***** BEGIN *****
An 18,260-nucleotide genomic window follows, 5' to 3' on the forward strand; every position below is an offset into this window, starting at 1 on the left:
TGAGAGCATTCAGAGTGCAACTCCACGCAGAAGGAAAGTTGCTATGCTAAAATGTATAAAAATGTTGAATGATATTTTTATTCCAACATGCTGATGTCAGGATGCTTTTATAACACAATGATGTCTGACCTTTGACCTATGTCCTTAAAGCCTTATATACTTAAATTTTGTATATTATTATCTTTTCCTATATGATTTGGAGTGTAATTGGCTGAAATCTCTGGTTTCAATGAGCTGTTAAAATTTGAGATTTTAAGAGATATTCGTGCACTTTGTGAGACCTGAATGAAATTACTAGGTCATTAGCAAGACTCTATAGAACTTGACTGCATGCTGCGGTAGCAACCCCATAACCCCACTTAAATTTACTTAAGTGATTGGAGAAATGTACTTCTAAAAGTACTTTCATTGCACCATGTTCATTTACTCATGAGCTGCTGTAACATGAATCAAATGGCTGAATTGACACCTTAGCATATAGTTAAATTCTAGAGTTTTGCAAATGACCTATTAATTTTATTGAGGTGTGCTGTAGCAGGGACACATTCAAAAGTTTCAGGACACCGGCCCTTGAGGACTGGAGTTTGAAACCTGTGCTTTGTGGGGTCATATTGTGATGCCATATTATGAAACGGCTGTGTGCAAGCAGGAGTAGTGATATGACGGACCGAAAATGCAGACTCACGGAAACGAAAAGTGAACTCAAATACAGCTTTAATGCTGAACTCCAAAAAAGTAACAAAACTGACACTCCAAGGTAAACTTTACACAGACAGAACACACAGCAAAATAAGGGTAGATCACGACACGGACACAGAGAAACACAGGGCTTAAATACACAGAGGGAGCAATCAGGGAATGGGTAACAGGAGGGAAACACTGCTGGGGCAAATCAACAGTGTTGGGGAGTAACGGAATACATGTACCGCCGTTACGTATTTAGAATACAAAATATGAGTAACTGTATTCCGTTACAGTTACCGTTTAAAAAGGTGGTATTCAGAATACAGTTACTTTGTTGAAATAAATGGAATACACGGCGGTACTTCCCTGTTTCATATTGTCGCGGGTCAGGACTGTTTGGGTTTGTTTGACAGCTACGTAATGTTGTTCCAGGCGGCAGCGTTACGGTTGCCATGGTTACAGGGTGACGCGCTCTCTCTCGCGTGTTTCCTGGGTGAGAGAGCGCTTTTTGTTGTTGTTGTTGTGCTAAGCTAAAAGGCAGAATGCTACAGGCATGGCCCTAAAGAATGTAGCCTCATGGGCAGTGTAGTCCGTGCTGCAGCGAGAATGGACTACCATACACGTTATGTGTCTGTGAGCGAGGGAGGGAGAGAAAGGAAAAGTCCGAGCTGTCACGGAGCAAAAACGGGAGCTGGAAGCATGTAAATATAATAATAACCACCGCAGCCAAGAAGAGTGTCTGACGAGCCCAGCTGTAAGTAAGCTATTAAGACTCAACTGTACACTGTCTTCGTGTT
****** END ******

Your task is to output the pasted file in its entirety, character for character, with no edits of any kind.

An 18,260-nucleotide genomic window follows, 5' to 3' on the forward strand; every position below is an offset into this window, starting at 1 on the left:
TGAGAGCATTCAGAGTGCAACTCCACGCAGAAGGAAAGTTGCTATGCTAAAATGTATAAAAATGTTGAATGATATTTTTATTCCAACATGCTGATGTCAGGATGCTTTTATAACACAATGATGTCTGACCTTTGACCTATGTCCTTAAAGCCTTATATACTTAAATTTTGTATATTATTATCTTTTCCTATATGATTTGGAGTGTAATTGGCTGAAATCTCTGGTTTCAATGAGCTGTTAAAATTTGAGATTTTAAGAGATATTCGTGCACTTTGTGAGACCTGAATGAAATTACTAGGTCATTAGCAAGACTCTATAGAACTTGACTGCATGCTGCGGTAGCAACCCCATAACCCCACTTAAATTTACTTAAGTGATTGGAGAAATGTACTTCTAAAAGTACTTTCATTGCACCATGTTCATTTACTCATGAGCTGCTGTAACATGAATCAAATGGCTGAATTGACACCTTAGCATATAGTTAAATTCTAGAGTTTTGCAAATGACCTATTAATTTTATTGAGGTGTGCTGTAGCAGGGACACATTCAAAAGTTTCAGGACACCGGCCCTTGAGGACTGGAGTTTGAAACCTGTGCTTTGTGGGGTCATATTGTGATGCCATATTATGAAACGGCTGTGTGCAAGCAGGAGTAGTGATATGACGGACCGAAAATGCAGACTCACGGAAACGAAAAGTGAACTCAAATACAGCTTTAATGCTGAACTCCAAAAAAGTAACAAAACTGACACTCCAAGGTAAACTTTACACAGACAGAACACACAGCAAAATAAGGGTAGATCACGACACGGACACAGAGAAACACAGGGCTTAAATACACAGAGGGAGCAATCAGGGAATGGGTAACAGGAGGGAAACACTGCTGGGGCAAATCAACAGTGTTGGGGAGTAACGGAATACATGTACCGCCGTTACGTATTTAGAATACAAAATATGAGTAACTGTATTCCGTTACAGTTACCGTTTAAAAAGGTGGTATTCAGAATACAGTTACTTTGTTGAAATAAATGGAATACACGGCGGTACTTCCCTGTTTCATATTGTCGCGGGTCAGGACTGTTTGGGTTTGTTTGACAGCTACGTAATGTTGTTCCAGGCGGCAGCGTTACGGTTGCCATGGTTACAGGGTGACGCGCTCTCTCTCGCGTGTTTCCTGGGTGAGAGAGCGCTTTTTGTTGTTGTTGTTGTGCTAAGCTAAAAGGCAGAATGCTACAGGCATGGCCCTAAAGAATGTAGCCTCATGGGCAGTGTAGTCCGTGCTGCAGCGAGAATGGACTACCATACACGTTATGTGTCTGTGAGCGAGGGAGGGAGAGAAAGGAAAAGTCCGAGCTGTCACGGAGCAAAAACGGGAGCTGGAAGCATGTAAATATAATAATAACCACCGCAGCCAAGAAGAGTGTCTGACGAGCCCAGCTGTAAGTAAGCTATTAAGACTCAACTGTACACTGTCTTCGTGTT